Wednesday, November 30, 2005
Wednesday, November 23, 2005
Friday, November 18, 2005
The director made Dumbledore into a sniveling girly man in this one. That's not the way I remember him from the book, and was my biggest disappointment. Dumbledore, as Rowling wrote him, is an unwavering rock, like Gandalf and Yoda. In this film, he's more like Piglet. Oh me! oh my! It's quite troublesome being a small weak headmaster with all the evil in the world! What are we to do, Harry Poohter?
There's no house elves at all, either, which means that Dobby, Winky, and S.P.E.W. don't appear in Goblet. Dobby's primary task has been given to another character, which is actually more appropriate than what Rowling wrote, but cutting out Winky made the mystery of the dark mark less mysterious.
Hermione is looking good at the Yule Ball. Tres would hit it. ;-)
On the plus side, the director did a very, very good job at dropping hints as to the biggest whodunit in the story. The book made this more of a deux est machina (I'm sure this is the wrong term, misspelled, but hopefully you know what I mean).
And it's scarier, which was to be expected. Krys had a few eye-covering moments.
Tuesday, November 15, 2005
Kim's concern rubbed off on Krys, who on Saturday morning asked me to promise not to play poker for a week, live or online. No problem.
So Saturday night, we're out at the canal, and I'm bored out of my mind. Boredom is kind of the point of going out there, but Wimbledon is running on the DVD player, and I'm scrounging my laptop drive for something to play. The dialup connection is mediocre, and I don't feel like waiting for every Flash game that I might want to try out on AddictingGames.com. I've got Madden 2003 (maybe), I've already played Flight Simulator 2004 (herky-jerky on my laptop), Neverwinter Nights (someday I'll get around to finishing it), and Masque WSOP Casino Game Pak (which Jim McManus says was a decent preparation for the real WSOP). Poker's out, though, so I dig through the disk and find... six-card bingo? What the heck, I'll try it out.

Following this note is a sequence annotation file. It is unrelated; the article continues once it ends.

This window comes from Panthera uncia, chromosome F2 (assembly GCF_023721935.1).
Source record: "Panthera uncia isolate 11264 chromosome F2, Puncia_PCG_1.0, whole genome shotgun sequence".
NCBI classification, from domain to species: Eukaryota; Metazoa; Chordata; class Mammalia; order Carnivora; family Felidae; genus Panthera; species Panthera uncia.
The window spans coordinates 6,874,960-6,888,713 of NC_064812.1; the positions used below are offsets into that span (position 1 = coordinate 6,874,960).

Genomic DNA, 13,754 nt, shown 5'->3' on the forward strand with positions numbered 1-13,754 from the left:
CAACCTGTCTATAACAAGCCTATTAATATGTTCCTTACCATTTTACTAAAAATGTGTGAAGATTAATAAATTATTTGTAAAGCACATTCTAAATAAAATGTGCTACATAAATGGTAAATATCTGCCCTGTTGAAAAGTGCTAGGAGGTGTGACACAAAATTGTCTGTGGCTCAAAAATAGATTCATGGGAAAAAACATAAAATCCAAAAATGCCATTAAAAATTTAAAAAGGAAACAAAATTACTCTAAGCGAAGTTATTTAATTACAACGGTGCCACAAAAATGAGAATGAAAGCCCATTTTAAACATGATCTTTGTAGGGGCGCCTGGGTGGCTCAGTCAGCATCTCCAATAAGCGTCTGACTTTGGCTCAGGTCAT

What a pointless, mindless game. How can the old folks find this mentally stimulating?
[C]ompare it to the street corners in almost every US city where immigrants congregrate to wait for someone to stop by with a truck and hire them for the day or a few hours.
There's nothing ominous in that. It's just that you need some work done and you don't necessarily need a full time employee to do it. Now I'm not advocating paying illegal immigrants like I'm sure someone will point out, but if you need a basement cleaned out quickly you hire 5 guys for a few hours and get it done.
Dividing up work and managing it wisely to get it done is when humanity really shines. You can build a barn by yourself, but it's much easier when a community comes together and gets it done quickly and efficiently.
As of last night, I'm up to $7.56. The kid started last night, too, and she's made 39¢. Getting paid to waste time ain't bad work
, if you can get it.
Dense cities, like NYC, seem to work best, because almost every building is labeled, and the photos are pretty much on the right block.
Friday, November 11, 2005
"When I talk to a lawyer in the courthouse, and they tell me how they Sheperdized a case using the folios in the law library instead of Westlaw, I think, 'Tragedy! The network must be down!', but I don't know, I'm just a robot.
"But I do understand that we robots can win the cases and make the deals for less money than the legacy human lawyers. I never sleep, I have virtually limitless memory, and I get smarter every day. Ladies and gentleman, I'm just a robot, but I do know that Shakespeare was right."
(See also, wikipedia)
I’m sure we’ve all dreamt of doing the Wonderland Trail – the 94 mile long hiking trail around Mt. Rainier. Okay, maybe not all of us. But I’ve thought about it and I’ve had a few conversations with folks about what a reasonable amount of time would be to do the trail. I’ve heard eleven or twelve days. I’ve heard nine days. That’s a lot of time spent hanging out with marmots and Cliff Bars.
Ultramarathon runners Skye Thompson and Zac West attempted do do it in under 24 hours. Their story will be on channel 9 (KCTS) at Sun 11/13 1:00 PM and Mon 11/14 3:00 AM. Get that Tivo ready!
(This cache, on the Wonderland trail, went almost three years before someone claimed it this summer.)
Thursday, November 10, 2005